Oxygen Not Included, Early Access, Screenshot, Preview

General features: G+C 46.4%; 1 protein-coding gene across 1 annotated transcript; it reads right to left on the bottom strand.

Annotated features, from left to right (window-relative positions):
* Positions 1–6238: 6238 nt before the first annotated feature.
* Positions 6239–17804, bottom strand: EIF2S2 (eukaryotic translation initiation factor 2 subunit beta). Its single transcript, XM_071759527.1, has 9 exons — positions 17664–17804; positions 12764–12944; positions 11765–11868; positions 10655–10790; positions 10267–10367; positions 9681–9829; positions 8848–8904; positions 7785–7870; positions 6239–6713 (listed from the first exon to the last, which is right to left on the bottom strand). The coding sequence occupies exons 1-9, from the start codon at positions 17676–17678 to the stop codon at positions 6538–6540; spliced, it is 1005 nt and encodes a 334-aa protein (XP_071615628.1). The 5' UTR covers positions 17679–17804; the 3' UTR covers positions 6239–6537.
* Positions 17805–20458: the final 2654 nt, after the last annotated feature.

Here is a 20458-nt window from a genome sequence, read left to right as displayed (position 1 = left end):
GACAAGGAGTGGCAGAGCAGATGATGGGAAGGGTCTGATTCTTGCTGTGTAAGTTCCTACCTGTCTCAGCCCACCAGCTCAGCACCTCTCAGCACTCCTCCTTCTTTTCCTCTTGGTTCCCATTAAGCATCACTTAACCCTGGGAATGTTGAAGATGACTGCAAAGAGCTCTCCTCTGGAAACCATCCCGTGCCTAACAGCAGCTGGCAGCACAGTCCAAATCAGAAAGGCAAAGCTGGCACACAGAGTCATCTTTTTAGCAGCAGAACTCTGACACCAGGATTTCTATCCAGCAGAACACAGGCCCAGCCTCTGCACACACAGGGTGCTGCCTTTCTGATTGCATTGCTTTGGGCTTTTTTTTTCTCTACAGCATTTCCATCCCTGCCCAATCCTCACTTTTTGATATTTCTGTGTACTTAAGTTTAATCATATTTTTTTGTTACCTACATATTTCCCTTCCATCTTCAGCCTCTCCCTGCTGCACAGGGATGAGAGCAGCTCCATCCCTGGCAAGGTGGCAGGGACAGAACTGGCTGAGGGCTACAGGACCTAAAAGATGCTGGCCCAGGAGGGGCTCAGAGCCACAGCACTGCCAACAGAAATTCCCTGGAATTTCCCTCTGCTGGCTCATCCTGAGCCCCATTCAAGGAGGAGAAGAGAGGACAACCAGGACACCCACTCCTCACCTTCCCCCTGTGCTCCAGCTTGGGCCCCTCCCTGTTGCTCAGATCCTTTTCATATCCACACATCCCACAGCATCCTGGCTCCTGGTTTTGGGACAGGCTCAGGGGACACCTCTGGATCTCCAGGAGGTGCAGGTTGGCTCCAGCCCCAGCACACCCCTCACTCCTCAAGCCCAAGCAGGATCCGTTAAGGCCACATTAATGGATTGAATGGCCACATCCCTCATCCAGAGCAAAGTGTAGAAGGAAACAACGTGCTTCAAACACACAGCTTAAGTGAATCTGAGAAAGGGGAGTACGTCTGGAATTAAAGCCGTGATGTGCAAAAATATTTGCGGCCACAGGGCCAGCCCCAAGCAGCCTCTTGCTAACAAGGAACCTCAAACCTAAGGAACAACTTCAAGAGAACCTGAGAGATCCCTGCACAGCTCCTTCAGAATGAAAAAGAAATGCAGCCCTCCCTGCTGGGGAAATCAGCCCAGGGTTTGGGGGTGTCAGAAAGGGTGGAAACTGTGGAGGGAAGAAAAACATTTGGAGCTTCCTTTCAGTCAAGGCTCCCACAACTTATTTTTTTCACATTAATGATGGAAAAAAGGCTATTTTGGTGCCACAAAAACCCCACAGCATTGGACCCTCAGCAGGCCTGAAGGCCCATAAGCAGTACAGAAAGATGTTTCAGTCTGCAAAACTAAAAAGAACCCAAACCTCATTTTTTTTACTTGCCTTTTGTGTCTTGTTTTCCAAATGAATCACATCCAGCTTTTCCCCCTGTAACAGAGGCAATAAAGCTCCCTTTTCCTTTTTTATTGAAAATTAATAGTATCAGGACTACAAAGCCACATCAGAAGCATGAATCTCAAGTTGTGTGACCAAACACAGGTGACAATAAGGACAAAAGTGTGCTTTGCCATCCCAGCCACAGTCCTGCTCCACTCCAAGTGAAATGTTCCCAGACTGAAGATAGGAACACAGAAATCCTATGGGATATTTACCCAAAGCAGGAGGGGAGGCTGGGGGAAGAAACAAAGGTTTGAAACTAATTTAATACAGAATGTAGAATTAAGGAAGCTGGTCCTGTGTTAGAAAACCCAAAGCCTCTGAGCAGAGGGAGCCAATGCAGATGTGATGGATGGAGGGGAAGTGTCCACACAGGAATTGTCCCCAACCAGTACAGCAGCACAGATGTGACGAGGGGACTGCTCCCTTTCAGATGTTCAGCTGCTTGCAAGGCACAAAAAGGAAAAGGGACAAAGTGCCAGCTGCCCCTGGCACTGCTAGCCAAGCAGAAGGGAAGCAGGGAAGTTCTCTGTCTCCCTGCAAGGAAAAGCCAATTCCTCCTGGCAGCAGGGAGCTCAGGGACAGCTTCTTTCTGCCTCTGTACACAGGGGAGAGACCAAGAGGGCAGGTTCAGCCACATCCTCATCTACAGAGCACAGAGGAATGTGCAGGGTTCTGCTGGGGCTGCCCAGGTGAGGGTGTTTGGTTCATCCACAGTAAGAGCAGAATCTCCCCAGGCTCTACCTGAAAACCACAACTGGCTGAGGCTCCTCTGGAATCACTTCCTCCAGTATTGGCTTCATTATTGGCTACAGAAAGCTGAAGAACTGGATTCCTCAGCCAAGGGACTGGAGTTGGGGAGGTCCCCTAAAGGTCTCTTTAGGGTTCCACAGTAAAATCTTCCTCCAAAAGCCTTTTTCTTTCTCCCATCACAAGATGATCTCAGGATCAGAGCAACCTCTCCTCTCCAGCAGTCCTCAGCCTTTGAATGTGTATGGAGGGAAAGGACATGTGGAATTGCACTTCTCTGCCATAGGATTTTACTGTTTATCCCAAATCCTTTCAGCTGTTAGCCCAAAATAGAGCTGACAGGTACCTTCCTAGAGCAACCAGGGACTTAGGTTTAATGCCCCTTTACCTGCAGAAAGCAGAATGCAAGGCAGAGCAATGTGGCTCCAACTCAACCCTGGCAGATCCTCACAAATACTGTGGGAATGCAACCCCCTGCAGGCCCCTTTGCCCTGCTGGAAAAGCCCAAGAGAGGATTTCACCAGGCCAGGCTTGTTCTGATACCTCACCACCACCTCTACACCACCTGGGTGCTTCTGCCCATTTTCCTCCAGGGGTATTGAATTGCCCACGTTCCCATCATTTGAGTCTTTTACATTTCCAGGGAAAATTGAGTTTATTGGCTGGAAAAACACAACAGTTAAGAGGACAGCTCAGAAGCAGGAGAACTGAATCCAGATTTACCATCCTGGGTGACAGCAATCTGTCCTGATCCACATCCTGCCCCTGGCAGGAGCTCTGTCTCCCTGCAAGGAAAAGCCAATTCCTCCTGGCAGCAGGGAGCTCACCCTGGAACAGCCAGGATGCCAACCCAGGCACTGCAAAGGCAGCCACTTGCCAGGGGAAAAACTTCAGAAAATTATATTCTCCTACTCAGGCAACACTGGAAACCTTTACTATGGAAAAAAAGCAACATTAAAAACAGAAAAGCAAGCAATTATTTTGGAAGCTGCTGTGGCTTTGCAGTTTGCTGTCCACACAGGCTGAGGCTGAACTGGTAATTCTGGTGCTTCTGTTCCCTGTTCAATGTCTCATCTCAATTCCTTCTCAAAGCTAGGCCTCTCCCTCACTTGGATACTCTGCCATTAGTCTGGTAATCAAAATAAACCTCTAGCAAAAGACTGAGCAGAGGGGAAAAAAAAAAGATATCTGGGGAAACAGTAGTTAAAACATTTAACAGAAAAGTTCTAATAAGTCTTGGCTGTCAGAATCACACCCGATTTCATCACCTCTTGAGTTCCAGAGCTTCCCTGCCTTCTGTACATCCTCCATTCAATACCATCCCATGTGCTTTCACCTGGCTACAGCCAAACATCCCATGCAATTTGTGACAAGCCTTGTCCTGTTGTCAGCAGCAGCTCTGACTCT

Buildings, environment types and specific terms have tooltips describing them, however, figuring out all the possible interactions is all up to you. It’s the reason why I ended up having buildings, unusable, floating in the air after a duplicant removed the dirt on which they were built. Luckily, building a tile to support them wasn’t that difficult and having duplicants jump over high tiles every two steps helps keeping them fit (it really only slows them down). It’s also why I managed to make electricity generation a nightmare, as I both had double the amounts of wire I needed going around and connected too many apparatuses to a single source (which happened to be a hamster wheel powered by a duplicant running on it). Provided you’ve the chops for it, Oxygen Not Included allows you to set up large networks of electrical wires and pipes with switches and junctions that allow stopping the flow in one direction or starting from one particular point. There’s clear potential for some really complex systems. The further you explore the asteroid, the more likely you’re bound to run into areas with polluted oxygen, or other hazards which you’ll need to filter. Pressure doors, airlocks or a gas pipe system may come in handy, to make sure your colony retains only the smell of farts coming from that one dude that you have to keep around because he’s better at cooking that the rest of your people. Oxygen is also lighter than CO2 (which your duplicants produce, some more than others). This can also affect the way you plan your base, given how the former rises to the top while the latter tends to stay down low.